In Migra, the Supreme Court resolved that issue.  The Court rejected arguments that plaintiffs should be able to split their claims by  first bringing their state claims in state court and then bringing their federal §1983 claims in federal court.   Plaintiffs who could have raised their §1983s claim in prior state court litigation, but failed to do so, will be barred from raising those claims in subsequent  federal court suits. 

Allen and Migra also resolved an important related issue.  Both cases held that, under 28 U.S.C. § 1738, the federal courts should apply state preclusion law, i.e., that they should give a prior state court decision the same preclusive effect that courts of the rendering state would give it.  In doing so, Migra rejected the argument that federal courts could apply federal law to give state decisions greater preclusive effect than given them by the state courts.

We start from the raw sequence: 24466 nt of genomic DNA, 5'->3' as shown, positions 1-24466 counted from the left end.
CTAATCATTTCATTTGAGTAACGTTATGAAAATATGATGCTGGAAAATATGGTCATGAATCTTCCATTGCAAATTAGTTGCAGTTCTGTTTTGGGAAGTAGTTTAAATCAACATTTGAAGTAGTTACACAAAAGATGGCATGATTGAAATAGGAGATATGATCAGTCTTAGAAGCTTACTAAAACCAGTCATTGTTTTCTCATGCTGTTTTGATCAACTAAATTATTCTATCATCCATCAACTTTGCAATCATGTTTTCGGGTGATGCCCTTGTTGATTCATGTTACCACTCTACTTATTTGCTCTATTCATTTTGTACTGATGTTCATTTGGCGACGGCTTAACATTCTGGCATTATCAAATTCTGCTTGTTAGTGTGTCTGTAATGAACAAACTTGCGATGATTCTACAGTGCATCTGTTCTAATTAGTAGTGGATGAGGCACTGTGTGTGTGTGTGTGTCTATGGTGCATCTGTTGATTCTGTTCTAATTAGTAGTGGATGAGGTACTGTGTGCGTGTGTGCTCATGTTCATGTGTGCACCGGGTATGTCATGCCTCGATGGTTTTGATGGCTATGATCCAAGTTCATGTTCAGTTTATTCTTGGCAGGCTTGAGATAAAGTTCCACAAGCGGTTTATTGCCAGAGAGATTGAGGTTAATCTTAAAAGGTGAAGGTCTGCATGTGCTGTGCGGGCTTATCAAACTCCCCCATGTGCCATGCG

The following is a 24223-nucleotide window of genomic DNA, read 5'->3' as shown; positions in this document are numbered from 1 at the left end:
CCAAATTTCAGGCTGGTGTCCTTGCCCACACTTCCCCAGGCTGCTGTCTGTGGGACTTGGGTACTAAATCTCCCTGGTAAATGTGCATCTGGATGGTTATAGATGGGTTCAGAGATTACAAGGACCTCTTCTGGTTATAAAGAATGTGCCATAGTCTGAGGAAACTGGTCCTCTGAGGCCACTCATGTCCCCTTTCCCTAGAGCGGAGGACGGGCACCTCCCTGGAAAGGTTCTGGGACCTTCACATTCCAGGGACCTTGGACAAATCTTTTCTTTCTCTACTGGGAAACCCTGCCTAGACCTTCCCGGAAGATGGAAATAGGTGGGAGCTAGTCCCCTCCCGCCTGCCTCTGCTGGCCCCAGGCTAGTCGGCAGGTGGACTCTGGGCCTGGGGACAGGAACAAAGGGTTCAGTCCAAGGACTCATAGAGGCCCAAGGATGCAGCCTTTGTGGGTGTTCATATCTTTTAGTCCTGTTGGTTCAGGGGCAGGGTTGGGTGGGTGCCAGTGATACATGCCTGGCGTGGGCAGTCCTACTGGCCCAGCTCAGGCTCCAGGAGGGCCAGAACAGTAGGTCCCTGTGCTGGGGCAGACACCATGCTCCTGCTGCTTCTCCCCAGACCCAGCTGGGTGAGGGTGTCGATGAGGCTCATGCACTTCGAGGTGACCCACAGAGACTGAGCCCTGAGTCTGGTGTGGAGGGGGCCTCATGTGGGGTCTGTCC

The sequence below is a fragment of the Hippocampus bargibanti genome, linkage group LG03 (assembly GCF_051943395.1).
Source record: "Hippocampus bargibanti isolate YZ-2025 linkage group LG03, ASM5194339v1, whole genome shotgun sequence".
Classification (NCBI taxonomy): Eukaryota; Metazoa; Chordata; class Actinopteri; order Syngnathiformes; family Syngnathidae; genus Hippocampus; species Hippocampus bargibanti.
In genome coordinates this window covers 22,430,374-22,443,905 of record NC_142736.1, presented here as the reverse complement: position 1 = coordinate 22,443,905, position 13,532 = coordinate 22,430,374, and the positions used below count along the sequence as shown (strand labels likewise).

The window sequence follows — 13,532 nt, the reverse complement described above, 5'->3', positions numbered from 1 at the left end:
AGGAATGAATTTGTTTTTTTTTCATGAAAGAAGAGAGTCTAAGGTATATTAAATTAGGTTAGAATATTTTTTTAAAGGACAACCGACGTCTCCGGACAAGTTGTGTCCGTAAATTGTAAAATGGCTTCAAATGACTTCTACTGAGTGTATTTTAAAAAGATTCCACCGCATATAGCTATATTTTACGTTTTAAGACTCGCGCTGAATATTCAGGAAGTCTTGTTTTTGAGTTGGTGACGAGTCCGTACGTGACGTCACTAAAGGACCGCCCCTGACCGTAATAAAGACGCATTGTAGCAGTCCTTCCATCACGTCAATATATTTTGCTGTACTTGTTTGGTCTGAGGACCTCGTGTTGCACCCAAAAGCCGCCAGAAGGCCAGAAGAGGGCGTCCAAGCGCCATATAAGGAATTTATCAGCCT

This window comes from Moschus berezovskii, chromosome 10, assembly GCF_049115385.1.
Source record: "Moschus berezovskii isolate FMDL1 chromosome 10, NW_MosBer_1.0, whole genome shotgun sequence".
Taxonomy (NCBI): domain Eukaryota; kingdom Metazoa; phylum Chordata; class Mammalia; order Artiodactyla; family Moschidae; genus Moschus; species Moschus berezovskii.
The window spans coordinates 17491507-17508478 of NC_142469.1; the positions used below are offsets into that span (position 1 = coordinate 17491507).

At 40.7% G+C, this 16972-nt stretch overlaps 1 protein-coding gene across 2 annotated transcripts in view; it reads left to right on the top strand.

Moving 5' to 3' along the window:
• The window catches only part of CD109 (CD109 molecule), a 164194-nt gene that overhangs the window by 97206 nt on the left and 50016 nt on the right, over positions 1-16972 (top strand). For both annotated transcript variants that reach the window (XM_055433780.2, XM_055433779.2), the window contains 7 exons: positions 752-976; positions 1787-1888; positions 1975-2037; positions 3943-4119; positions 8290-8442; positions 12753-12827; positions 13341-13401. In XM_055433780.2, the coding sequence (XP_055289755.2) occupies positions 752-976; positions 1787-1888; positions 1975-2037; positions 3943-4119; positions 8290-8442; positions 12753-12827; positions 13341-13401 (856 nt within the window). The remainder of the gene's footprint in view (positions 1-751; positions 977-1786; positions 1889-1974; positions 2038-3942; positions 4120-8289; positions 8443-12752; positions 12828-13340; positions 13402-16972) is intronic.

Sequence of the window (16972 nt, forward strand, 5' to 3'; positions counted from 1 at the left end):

[1] While the Board did not give reasons for its decision, some members claimed that the original vote to renew Dr. Migra’s contract was made after the superintendent assured them that she would resign rather than accept the contract.  The superintendent denied having made any such assurances.

[2] The Firing of Dr. Migra, Warren Ohio Tribune Chronical (April 24, 1979)

[3] School Board Praised, Criticized, Warren Ohio Tribune Chronical (May 15, 1979)

[4] Superintendent in Warren Resigns Post, Warren Ohio Tribune Chronical (October __, 1979).  For an example of the furor over secular humanism, see, Smith v. Board of School Com'rs of Mobile County, 827 F. 2d 684 (11th Cir. 1987) reversing Smith v. Board of School Comm'rs, 655 F.Supp. 939, 988 (S.D.Ala.1987).

[5] Richard Logan, Surveillance of Dr. Migra is Charged, Warren Ohio Tribune Chronical (October __, 1979)